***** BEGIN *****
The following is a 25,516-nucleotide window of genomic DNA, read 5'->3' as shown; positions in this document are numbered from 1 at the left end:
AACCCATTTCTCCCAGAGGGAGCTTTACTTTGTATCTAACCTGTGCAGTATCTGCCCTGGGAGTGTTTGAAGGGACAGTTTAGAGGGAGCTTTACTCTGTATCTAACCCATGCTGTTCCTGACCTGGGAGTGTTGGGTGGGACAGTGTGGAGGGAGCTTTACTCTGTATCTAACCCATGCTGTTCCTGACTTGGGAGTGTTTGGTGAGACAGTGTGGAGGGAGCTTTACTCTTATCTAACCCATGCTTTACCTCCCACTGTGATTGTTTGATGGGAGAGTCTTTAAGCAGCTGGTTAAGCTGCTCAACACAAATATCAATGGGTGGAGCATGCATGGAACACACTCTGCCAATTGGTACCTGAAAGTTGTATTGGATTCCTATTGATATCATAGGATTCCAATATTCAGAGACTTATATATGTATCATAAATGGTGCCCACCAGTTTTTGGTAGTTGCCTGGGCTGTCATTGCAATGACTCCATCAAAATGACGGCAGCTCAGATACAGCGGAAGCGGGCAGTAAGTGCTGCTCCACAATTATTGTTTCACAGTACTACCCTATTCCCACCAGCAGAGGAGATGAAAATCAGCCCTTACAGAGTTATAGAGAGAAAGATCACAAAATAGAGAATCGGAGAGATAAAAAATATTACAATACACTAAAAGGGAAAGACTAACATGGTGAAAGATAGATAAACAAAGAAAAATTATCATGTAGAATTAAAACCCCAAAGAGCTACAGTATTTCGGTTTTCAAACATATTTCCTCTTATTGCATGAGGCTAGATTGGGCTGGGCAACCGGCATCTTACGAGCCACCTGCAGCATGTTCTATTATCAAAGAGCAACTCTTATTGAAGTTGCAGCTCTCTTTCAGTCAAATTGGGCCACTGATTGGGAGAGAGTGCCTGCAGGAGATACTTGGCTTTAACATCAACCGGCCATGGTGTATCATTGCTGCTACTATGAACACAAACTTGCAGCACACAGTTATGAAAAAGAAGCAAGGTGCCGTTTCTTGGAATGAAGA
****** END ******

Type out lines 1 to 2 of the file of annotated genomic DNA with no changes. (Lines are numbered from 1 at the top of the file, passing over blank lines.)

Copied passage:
The following is a 25,516-nucleotide window of genomic DNA, read 5'->3' as shown; positions in this document are numbered from 1 at the left end:
AACCCATTTCTCCCAGAGGGAGCTTTACTTTGTATCTAACCTGTGCAGTATCTGCCCTGGGAGTGTTTGAAGGGACAGTTTAGAGGGAGCTTTACTCTGTATCTAACCCATGCTGTTCCTGACCTGGGAGTGTTGGGTGGGACAGTGTGGAGGGAGCTTTACTCTGTATCTAACCCATGCTGTTCCTGACTTGGGAGTGTTTGGTGAGACAGTGTGGAGGGAGCTTTACTCTTATCTAACCCATGCTTTACCTCCCACTGTGATTGTTTGATGGGAGAGTCTTTAAGCAGCTGGTTAAGCTGCTCAACACAAATATCAATGGGTGGAGCATGCATGGAACACACTCTGCCAATTGGTACCTGAAAGTTGTATTGGATTCCTATTGATATCATAGGATTCCAATATTCAGAGACTTATATATGTATCATAAATGGTGCCCACCAGTTTTTGGTAGTTGCCTGGGCTGTCATTGCAATGACTCCATCAAAATGACGGCAGCTCAGATACAGCGGAAGCGGGCAGTAAGTGCTGCTCCACAATTATTGTTTCACAGTACTACCCTATTCCCACCAGCAGAGGAGATGAAAATCAGCCCTTACAGAGTTATAGAGAGAAAGATCACAAAATAGAGAATCGGAGAGATAAAAAATATTACAATACACTAAAAGGGAAAGACTAACATGGTGAAAGATAGATAAACAAAGAAAAATTATCATGTAGAATTAAAACCCCAAAGAGCTACAGTATTTCGGTTTTCAAACATATTTCCTCTTATTGCATGAGGCTAGATTGGGCTGGGCAACCGGCATCTTACGAGCCACCTGCAGCATGTTCTATTATCAAAGAGCAACTCTTATTGAAGTTGCAGCTCTCTTTCAGTCAAATTGGGCCACTGATTGGGAGAGAGTGCCTGCAGGAGATACTTGGCTTTAACATCAACCGGCCATGGTGTATCATTGCTGCTACTATGAACACAAACTTGCAGCACACAGTTATGAAAAAGAAGCAAGGTGCCGTTTCTTGGAATGAAGA